At a time when loss-making Indian edtech firms are facing heat from investors to show profits, they are quickly learning that artificial intelligence (AI) could be their knight in shining armour — AI-based personalised learning experiences are helping retain students on these platforms. 

At the Bengaluru-based maths tutoring platform CueMath, for instance, teachers use AI to generate prompts that assist students in solving problems, making it a 1:2 session for the student. 

“We are confident that these AI assistants would be a great enabler for our teachers taking 1:4 (group) classes,” says Manan Khurma, founder and CEO, CueMath.

As funding turns scarce, India’s unicorn edtech start-ups like Vedantu, Scaler, and Emeritus are attempting to use AI to build efficiency, growth and scalability.

From grading learners to customer support, innovative assessment methods, content creation, higher education, and upskilling, AI is adroitly lending a hand, according to several edtech firms and industry experts.

“AI allows us to better understand the needs of our learners, identify the skill gaps in the marketplace, and deliver on relevant topics,” says Bhushan Heda, Chief Operating Officer, Emeritus.

Unique learning modes 

Vedantu’s co-founder and CEO, Vamsi Krishna, says the edtech is integrating AI into its products and educational content to create an ‘immersive and personalised’ educational experience.

“Through AI, we are working on providing students on-demand access to their precise requirements. This approach allows each student to engage with the educational material in a manner that suits their unique learning preferences, ensuring learning is as effective and efficient as possible,” he says.

Vedantu says it invests close to $2 million a year on AI across multiple projects, with the investment increasing in line with the value creation of each project.

Edtech major Scaler has introduced an AI-powered teaching assistant that runs on OpenAI’s flagship product, GPT-4. 

The company says there has been an over 33 per cent increase in learners using the tool to solve problems without the intervention of a human teaching assistant. 

“The initial expenses, including research and development, was about $250,000, with a one-time cost of roughly $20,000 associated with training the custom GPT-4 model,” says Abhimanyu Saxena, co-founder of Scaler and InterviewBit.

Beyond educational use 

Edtech companies are using the emerging AI technology to fine-tune other areas of their business also, such as sales and marketing.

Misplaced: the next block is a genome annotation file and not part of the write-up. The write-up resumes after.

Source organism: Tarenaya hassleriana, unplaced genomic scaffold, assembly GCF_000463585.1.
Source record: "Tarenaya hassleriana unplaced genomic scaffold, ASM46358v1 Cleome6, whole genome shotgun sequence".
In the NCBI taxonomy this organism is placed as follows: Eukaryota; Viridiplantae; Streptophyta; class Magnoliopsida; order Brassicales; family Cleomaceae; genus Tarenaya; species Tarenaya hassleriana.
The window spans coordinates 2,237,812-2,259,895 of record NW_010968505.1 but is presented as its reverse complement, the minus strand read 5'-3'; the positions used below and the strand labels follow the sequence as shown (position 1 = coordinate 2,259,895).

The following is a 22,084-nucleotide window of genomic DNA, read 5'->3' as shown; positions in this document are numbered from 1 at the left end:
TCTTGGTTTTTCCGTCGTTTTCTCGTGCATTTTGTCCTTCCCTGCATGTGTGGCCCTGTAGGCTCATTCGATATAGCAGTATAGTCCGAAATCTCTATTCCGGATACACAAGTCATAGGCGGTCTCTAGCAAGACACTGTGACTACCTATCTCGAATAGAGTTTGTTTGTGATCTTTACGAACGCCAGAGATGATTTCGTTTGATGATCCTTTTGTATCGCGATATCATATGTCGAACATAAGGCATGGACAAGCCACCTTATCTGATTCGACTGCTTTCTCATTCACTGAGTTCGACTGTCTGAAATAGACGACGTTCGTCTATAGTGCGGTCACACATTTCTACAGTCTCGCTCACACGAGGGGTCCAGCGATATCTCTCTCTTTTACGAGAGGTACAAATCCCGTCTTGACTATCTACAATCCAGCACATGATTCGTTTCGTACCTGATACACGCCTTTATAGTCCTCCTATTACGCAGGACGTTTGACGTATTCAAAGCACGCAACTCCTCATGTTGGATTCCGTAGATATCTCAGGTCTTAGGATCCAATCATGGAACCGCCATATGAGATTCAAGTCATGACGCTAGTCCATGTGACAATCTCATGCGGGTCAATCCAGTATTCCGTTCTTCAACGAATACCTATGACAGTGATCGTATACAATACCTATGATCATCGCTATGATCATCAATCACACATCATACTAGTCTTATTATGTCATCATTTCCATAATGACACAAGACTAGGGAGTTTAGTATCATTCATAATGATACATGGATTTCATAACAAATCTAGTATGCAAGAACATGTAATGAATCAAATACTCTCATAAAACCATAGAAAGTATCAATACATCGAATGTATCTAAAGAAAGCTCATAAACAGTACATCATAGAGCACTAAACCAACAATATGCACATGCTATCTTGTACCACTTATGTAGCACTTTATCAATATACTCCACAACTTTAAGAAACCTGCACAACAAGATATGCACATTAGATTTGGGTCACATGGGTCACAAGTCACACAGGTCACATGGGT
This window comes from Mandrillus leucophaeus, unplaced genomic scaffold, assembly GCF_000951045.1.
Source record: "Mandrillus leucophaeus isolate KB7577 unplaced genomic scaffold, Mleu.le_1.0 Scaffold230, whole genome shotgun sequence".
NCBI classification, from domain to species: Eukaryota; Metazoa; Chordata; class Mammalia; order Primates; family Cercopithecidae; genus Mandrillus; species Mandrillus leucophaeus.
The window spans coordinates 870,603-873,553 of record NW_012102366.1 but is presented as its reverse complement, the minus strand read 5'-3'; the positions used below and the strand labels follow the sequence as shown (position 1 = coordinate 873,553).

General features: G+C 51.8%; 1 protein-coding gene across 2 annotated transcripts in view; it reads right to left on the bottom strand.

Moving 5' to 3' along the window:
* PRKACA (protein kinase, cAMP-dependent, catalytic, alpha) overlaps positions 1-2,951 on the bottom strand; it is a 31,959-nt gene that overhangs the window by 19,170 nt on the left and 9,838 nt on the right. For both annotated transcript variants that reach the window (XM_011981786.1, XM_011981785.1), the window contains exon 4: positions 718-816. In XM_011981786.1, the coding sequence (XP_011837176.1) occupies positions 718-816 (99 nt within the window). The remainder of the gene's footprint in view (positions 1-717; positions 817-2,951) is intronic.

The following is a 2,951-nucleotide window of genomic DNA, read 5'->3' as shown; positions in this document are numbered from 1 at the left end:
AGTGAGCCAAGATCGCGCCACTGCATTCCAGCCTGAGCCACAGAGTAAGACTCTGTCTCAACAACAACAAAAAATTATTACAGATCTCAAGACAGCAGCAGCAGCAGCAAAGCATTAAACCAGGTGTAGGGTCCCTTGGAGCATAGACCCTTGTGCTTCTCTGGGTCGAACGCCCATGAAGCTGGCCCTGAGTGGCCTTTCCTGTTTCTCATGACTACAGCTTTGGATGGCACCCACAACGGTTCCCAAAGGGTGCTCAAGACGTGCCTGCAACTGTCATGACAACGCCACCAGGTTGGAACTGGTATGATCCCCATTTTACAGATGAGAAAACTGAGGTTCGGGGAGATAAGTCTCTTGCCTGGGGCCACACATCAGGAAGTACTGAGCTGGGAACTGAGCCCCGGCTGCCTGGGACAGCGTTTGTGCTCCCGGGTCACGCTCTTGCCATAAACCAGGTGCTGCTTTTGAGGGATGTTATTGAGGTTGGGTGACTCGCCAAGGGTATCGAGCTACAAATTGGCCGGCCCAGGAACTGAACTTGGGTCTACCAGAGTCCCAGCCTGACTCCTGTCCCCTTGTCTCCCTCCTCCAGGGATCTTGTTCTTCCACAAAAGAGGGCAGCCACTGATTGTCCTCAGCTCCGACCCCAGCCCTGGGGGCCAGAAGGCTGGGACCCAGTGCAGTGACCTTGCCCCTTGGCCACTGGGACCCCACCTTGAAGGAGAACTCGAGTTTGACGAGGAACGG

Emeritus says marketing is a key area where AI plays an important role for the company, as it helps target the right audiences.

“We operate at a high scale globally, working with learners in more than 80 countries around the world, and AI helps to optimise marketing spends,” says Heda.

For Vedantu, AI-driven tools have helped elevate the quality and structure of its textbooks and academic content, as also in designing marketing campaigns, it says.

Scaler especially stresses the cost factor, noting that AI has led to substantial savings for the company. 

“When a human, especially someone with specialised expertise like a software engineer, dedicates 15 minutes to assist a learner, the cost can exceed $20, considering the minimum wage standardin the US, which often touches $15. In contrast, our AI teaching assistant incurs a mere fraction of that expense, typically no more than 10 cents per interaction, translating into nearly 100 per cent cost savings,” says Saxena.

CueMath is exploring the use of generative AI to assist in its curriculum development by generating content for maths learning, practice, and exam preparation.

“As we delve deeper into this field, we will realise that generative AI has the potential to revolutionise the entire edtech sector,” says Utpal Chakraborty, an AI and quantum scientist who is a Gartner ambassador for data and analytics.

Human factor

Edtech companies, while enthusiastically embracing AI, also stress that human guidance is indispensable as teachers play a crucial role in creating meaningful learning experiences and fostering student development.

Emeritus COO Heda observes that AI use wouldn’t necessarily mean a reduction in human workforce.

“Rather, it entails leveraging our human workforce and AI to enhance the learning experience for optimal results,” he says.

Some learners prefer to engage in conversations with human teaching assistants, says Saxena of Scaler.

“Human teaching assistants are better equipped to comprehend the deeper and more complex nuances of human beings. Human interaction is crucial for learning by resolving doubts in a wholesome manner, as it involves deeper understanding and empathy compared with an interaction with AI bots,” he reasons.

AI should be viewed as a powerful tool that can enhance and complement human capabilities rather than replace them, says Akshay Munjal, CEO and founder of Hero Vired, a learn-tech company offering industry-relevant training programmes for students and professionals.